Who is the Society for the Protection of Western Springs Forest?

This Incorporated Society is made up of residents on West View Road and people who made submissions for the resource consent hearing in 2018/2019. It is possible to become a member of the Society if you support the protection of the Forest

How can we get the walking track from West View Road open?

This could happen straight away. The Auckland Council has refused to do this and we think it is for the cynical purpose of getting public support for their felling operation through frustration at the track being closed.

Aren’t all the pine trees dying?

No. These Monterey pines were planted in 1926 so are about 93 years old. The age that Monterey pines reach in New Zealand is not known, but there is a tree which  is 160 years old in the South Island. The process of aging for us and trees is called senescence which means they grow less vigorously and eventually they will wither and die but this may take many years and for the healthier trees they could be around for decades yet. This forest is known as a transitioning native forest– from pine trees to a full native forest, and is rich with native ecology and biodiversity.

Isn’t the Council going to create a native forest?

There is already a transitioning native forest and ecology which has been growing under the pines for many years. This felling operation will effectively devastate the native forest that is there. The proposal is to replace the existing native forest understory with landscaping of mostly very small PB5s. The planning of of 8670 native shrubs, trees, sedges ,flaxes and cabbage trees is inadequate (approximately one quarter will be sedges, flaxes and cabbage trees; less than 10% will be podocarps (kauri, totara, kaihikatea, rimu) most no bigger than PB5s).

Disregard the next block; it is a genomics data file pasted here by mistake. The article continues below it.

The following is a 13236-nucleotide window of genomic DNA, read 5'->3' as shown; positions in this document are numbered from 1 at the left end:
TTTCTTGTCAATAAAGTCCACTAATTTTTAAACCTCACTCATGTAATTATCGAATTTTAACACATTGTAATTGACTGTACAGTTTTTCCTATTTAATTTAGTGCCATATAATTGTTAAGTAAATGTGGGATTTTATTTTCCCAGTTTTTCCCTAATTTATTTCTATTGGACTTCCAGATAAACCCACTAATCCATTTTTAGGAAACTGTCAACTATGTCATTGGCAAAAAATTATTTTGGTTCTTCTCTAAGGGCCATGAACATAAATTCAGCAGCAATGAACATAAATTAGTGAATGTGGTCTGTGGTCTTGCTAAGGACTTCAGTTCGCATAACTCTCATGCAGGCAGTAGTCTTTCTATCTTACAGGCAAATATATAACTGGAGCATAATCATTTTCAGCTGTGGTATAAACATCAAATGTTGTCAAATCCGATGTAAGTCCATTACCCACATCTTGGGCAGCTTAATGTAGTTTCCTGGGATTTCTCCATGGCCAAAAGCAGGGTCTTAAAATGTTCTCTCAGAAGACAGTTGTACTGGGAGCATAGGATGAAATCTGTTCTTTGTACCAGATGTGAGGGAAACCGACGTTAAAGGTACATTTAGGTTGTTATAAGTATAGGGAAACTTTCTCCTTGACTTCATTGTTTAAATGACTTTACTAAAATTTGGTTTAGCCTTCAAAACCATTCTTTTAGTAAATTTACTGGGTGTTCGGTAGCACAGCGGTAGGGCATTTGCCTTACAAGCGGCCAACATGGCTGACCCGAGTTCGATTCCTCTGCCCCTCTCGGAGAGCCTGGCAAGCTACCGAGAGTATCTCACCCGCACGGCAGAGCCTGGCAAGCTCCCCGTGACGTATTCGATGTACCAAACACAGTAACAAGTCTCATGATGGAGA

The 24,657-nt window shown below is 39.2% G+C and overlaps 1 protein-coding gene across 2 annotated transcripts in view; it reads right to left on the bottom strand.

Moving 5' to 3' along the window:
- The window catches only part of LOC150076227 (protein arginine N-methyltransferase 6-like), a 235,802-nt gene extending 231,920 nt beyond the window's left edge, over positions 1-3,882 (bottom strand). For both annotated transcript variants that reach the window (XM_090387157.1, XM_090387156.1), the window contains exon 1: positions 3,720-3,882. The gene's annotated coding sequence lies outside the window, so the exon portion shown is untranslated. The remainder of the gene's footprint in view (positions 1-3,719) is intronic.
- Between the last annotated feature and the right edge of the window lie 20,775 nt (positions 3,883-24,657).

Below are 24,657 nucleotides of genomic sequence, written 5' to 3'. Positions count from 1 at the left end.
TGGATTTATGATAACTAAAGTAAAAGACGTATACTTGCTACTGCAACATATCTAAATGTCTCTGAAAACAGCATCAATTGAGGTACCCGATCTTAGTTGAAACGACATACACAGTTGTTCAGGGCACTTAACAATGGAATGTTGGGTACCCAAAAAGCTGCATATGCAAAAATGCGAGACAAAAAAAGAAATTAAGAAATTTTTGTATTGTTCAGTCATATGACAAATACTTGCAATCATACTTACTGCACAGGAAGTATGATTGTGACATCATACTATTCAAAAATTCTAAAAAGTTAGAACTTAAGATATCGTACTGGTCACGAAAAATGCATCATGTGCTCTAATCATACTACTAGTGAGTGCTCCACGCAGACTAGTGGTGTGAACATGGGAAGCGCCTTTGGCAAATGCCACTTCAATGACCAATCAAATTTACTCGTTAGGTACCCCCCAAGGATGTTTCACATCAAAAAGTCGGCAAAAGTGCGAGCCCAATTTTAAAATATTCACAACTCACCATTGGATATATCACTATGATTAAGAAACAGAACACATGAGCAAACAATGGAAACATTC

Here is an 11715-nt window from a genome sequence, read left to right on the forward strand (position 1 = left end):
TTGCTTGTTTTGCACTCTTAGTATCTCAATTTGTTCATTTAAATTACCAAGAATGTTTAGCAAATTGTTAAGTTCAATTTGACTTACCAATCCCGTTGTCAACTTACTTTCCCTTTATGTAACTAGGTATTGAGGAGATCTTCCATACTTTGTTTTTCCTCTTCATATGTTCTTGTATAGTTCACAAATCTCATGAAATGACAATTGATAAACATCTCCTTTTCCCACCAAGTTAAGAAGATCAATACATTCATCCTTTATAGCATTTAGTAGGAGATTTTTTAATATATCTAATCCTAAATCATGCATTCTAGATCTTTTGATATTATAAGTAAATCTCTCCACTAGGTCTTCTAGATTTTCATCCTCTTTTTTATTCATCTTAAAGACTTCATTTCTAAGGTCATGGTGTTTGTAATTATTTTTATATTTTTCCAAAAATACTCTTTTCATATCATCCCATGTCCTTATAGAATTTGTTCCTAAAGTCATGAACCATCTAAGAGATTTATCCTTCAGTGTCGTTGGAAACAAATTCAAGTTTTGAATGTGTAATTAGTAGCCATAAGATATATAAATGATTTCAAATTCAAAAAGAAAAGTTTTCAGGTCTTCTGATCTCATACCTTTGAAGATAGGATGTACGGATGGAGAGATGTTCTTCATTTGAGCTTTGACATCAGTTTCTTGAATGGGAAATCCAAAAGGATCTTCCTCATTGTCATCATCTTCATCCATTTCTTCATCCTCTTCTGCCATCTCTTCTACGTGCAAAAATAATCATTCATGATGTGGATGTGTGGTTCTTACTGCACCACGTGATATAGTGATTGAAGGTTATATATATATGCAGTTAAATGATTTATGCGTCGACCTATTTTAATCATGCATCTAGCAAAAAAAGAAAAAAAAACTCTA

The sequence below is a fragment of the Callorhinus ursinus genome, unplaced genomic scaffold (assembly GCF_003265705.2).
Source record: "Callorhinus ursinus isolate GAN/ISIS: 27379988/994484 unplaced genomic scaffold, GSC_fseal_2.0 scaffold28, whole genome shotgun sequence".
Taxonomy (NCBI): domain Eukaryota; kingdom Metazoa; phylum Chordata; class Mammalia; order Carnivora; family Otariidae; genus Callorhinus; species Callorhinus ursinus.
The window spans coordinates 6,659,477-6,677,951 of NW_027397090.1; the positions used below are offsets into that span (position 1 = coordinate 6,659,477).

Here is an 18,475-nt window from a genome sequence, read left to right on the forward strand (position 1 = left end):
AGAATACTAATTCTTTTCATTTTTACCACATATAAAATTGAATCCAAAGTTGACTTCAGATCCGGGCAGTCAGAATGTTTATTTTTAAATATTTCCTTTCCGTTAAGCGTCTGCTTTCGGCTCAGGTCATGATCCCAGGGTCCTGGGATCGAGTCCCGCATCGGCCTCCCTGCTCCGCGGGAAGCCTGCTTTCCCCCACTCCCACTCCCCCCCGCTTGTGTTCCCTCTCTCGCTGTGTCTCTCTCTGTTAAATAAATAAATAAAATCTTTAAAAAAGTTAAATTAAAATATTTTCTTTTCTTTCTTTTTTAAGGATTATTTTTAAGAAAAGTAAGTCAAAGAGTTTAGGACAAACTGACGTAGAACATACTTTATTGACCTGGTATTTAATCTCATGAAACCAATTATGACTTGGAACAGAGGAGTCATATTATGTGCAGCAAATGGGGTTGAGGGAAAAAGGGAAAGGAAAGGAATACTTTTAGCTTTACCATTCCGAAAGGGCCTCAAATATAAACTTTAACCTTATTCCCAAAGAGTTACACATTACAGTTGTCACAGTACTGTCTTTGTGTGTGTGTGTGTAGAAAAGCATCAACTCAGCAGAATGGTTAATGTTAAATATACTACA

It will take years for these trees to get to specimen tree size let alone a forest. Then Council has to keep them alive over hot summers, they will have no protection from an overstorey which is nature’s way of nurturing her forest. Council will keep the weeds at bay with chemicals as it is doing on the Bullock Track. The figures for plantings are likely to change in the end given the logs left in situ and the pine tree roots in the bank. There is no guarantee that 8670 plants will be planted at the end of the day. The figure of 15,000 mentioned by Waitemata Local Board is not supported in the documentation. 

Aren’t the pine trees unsafe?

No. They are at a natural stage of their life and are growing well and normally for their species and age (Monterey pines). A few trees need management by an arboricultural expert – one needs a branch managed and a few may need to be sectionally felled, but not the whole pine stand which would destroy the forest. 

Isn’t there a health and safety issue with the Forest?

No. The Council needs to take “reasonable and practicable steps” to manage hazards and health and safety risks. Felling an entire urban native forest/ngahere is not a reasonable step. The Council can manage each tree that presents a hazard – such as removing dangerous branches, using cable ties, regular inspections of trees – this is all normal arboricultural practice followed by other councils in New Zealand, Australia and the United Kingdom. Auckland Council used to follow this practice before the Super City.

Has the Council assessed the Forest from the tree perspective?